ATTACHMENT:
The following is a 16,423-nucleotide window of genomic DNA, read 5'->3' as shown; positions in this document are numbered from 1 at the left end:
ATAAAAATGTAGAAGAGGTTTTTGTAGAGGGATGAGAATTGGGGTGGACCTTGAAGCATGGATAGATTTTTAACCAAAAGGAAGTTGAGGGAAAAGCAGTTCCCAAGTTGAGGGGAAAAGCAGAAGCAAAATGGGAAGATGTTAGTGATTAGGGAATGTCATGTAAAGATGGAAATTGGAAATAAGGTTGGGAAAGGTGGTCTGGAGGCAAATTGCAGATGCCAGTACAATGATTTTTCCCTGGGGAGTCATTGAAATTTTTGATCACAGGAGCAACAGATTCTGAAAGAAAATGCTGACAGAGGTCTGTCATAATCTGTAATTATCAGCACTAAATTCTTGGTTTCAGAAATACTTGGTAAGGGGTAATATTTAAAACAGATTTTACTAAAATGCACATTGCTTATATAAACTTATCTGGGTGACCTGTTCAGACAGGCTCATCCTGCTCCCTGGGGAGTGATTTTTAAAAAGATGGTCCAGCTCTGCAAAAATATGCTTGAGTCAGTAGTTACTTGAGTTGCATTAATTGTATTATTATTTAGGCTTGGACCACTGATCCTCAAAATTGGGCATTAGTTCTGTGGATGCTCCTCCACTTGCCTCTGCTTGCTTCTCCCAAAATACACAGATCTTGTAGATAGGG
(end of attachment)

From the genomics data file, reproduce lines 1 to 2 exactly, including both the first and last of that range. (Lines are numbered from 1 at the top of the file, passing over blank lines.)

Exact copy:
The following is a 16,423-nucleotide window of genomic DNA, read 5'->3' as shown; positions in this document are numbered from 1 at the left end:
ATAAAAATGTAGAAGAGGTTTTTGTAGAGGGATGAGAATTGGGGTGGACCTTGAAGCATGGATAGATTTTTAACCAAAAGGAAGTTGAGGGAAAAGCAGTTCCCAAGTTGAGGGGAAAAGCAGAAGCAAAATGGGAAGATGTTAGTGATTAGGGAATGTCATGTAAAGATGGAAATTGGAAATAAGGTTGGGAAAGGTGGTCTGGAGGCAAATTGCAGATGCCAGTACAATGATTTTTCCCTGGGGAGTCATTGAAATTTTTGATCACAGGAGCAACAGATTCTGAAAGAAAATGCTGACAGAGGTCTGTCATAATCTGTAATTATCAGCACTAAATTCTTGGTTTCAGAAATACTTGGTAAGGGGTAATATTTAAAACAGATTTTACTAAAATGCACATTGCTTATATAAACTTATCTGGGTGACCTGTTCAGACAGGCTCATCCTGCTCCCTGGGGAGTGATTTTTAAAAAGATGGTCCAGCTCTGCAAAAATATGCTTGAGTCAGTAGTTACTTGAGTTGCATTAATTGTATTATTATTTAGGCTTGGACCACTGATCCTCAAAATTGGGCATTAGTTCTGTGGATGCTCCTCCACTTGCCTCTGCTTGCTTCTCCCAAAATACACAGATCTTGTAGATAGGG